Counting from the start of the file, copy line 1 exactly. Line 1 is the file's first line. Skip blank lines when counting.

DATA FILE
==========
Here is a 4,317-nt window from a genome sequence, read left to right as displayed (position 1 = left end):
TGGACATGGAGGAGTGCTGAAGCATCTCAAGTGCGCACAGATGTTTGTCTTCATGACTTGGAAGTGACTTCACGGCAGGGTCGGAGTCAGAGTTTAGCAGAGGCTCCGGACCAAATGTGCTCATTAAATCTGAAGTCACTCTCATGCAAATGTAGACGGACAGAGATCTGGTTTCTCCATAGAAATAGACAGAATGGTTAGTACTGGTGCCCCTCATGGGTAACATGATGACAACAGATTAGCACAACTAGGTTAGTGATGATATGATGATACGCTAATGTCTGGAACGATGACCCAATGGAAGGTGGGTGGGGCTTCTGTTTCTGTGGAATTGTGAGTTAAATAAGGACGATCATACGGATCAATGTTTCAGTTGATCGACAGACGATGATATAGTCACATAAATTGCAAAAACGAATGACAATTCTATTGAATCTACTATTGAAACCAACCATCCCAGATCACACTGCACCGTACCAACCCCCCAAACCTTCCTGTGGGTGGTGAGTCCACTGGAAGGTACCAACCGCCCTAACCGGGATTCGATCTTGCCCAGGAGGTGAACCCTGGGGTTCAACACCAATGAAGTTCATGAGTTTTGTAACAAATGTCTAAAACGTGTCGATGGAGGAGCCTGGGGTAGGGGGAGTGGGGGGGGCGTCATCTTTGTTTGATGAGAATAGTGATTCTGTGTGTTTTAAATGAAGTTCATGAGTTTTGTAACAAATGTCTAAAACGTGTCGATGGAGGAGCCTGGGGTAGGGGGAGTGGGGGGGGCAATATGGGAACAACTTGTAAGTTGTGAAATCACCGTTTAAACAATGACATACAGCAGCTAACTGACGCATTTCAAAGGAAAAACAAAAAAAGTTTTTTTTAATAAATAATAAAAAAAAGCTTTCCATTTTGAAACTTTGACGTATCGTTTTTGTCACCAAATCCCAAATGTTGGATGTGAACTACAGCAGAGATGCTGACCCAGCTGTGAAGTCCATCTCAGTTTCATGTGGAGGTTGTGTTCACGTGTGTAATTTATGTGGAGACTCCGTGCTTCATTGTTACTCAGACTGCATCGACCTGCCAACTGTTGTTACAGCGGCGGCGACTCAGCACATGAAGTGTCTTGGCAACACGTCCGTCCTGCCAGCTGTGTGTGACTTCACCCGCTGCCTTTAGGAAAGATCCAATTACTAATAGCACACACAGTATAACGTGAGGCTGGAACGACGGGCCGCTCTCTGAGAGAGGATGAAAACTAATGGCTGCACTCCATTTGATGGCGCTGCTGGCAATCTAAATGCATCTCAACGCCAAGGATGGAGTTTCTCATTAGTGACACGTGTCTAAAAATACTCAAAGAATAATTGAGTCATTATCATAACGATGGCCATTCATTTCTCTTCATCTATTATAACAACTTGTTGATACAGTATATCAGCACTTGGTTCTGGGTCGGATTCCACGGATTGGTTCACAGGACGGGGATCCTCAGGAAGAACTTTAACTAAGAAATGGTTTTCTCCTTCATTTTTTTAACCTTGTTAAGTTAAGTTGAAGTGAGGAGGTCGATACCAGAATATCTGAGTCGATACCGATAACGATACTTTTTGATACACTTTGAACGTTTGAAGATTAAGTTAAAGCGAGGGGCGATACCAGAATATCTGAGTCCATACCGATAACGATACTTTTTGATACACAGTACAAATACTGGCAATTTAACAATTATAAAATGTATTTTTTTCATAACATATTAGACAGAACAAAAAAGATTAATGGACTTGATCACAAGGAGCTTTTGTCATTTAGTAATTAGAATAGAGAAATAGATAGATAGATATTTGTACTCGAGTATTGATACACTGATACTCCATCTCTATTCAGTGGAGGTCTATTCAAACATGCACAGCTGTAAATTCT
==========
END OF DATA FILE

Here is a 4,317-nt window from a genome sequence, read left to right as displayed (position 1 = left end):